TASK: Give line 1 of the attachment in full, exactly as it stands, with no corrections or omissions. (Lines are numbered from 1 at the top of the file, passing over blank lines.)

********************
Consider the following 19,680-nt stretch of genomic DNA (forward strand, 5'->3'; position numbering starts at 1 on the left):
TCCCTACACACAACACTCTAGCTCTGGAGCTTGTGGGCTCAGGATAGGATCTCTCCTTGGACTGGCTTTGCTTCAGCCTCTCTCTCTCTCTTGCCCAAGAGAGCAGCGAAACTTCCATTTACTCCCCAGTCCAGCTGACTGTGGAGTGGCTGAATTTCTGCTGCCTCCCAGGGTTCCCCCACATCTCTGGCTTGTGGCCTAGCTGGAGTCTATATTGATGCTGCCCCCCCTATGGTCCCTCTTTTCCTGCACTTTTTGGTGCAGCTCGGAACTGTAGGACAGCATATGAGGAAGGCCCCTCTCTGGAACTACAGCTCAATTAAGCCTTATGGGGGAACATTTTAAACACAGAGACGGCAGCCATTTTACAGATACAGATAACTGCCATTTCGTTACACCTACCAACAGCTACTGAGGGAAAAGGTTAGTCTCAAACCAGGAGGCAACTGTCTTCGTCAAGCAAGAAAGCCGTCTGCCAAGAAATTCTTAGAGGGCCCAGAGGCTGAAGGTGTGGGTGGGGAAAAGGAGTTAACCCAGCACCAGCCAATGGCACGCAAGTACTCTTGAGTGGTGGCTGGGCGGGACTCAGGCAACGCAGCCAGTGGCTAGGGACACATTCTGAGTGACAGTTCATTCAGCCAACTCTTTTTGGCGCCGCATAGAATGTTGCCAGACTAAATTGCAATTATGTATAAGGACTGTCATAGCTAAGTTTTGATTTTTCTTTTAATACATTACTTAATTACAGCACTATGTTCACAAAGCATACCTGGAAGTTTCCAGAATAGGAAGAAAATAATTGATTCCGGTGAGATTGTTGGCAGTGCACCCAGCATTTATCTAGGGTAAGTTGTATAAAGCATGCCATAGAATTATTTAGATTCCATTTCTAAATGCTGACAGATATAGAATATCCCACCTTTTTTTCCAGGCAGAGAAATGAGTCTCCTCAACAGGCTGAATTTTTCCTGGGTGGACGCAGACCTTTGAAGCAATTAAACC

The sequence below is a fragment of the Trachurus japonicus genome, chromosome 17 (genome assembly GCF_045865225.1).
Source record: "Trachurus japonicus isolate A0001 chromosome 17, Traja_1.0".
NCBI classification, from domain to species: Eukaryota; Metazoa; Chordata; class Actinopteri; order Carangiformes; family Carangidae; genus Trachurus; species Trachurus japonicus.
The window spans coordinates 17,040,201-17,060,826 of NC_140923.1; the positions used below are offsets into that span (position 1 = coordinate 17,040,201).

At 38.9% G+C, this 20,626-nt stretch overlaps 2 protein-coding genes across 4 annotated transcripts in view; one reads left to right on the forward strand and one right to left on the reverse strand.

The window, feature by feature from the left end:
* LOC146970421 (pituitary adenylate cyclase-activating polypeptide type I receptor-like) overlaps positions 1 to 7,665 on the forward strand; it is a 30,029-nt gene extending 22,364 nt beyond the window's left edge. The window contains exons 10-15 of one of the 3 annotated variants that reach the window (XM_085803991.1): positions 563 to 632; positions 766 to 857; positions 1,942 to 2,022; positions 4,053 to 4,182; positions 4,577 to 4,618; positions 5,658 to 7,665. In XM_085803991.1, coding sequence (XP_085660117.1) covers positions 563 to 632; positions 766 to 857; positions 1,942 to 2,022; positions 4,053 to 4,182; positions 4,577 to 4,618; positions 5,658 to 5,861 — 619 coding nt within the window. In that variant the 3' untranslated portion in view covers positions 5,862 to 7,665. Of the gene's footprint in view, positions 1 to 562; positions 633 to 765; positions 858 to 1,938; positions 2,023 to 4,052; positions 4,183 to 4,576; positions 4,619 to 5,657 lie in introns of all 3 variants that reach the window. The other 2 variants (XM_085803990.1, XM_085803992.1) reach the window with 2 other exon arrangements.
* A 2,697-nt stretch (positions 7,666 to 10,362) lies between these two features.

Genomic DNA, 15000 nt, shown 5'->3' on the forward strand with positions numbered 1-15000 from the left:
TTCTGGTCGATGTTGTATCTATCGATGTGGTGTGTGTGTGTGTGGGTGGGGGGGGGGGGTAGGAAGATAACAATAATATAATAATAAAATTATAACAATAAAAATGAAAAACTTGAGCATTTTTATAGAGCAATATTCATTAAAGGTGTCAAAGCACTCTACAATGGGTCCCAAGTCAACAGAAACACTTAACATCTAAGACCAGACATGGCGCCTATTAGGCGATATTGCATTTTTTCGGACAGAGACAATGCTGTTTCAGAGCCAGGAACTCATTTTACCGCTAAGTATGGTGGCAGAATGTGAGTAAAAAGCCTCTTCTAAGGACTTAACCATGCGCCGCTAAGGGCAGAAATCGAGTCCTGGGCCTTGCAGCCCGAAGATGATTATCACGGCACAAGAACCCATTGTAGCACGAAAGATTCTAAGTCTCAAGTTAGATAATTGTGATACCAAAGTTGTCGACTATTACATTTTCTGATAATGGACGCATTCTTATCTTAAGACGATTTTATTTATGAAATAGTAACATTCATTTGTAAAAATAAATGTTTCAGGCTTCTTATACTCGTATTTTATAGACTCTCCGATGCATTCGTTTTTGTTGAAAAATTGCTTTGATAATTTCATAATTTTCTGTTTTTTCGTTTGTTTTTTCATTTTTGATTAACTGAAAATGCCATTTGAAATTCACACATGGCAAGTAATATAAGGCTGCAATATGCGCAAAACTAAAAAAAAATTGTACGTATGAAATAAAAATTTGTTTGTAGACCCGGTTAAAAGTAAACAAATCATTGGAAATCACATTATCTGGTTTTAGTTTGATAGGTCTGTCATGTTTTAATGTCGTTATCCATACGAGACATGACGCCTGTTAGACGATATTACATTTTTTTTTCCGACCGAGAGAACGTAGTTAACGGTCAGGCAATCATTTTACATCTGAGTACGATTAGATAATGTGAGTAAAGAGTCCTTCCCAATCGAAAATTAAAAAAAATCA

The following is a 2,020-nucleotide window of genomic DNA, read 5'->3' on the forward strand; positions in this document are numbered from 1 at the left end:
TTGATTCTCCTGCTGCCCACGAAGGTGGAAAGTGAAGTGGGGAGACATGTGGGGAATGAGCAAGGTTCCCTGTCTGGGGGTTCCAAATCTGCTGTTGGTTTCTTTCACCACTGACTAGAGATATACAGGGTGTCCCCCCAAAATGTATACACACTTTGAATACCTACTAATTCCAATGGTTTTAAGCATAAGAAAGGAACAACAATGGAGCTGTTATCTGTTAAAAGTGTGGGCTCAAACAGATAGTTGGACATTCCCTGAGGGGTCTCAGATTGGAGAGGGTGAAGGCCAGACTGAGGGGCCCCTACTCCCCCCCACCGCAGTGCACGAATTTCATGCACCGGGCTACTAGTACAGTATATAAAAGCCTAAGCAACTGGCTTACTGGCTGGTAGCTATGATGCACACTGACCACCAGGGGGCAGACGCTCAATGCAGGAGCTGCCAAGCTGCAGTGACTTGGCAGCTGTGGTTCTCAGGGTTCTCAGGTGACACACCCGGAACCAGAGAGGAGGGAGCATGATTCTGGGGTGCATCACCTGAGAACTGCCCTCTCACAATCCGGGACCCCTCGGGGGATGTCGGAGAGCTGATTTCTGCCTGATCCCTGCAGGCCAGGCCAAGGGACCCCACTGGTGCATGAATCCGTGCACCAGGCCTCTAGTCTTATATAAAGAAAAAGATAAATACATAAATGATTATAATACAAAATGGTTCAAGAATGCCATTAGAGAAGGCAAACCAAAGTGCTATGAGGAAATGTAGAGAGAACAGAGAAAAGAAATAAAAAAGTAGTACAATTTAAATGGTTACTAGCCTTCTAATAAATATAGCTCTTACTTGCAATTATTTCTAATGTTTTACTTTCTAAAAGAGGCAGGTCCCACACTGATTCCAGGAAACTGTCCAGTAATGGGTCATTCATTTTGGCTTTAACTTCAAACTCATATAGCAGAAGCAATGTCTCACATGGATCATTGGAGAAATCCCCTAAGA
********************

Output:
Consider the following 19,680-nt stretch of genomic DNA (forward strand, 5'->3'; position numbering starts at 1 on the left):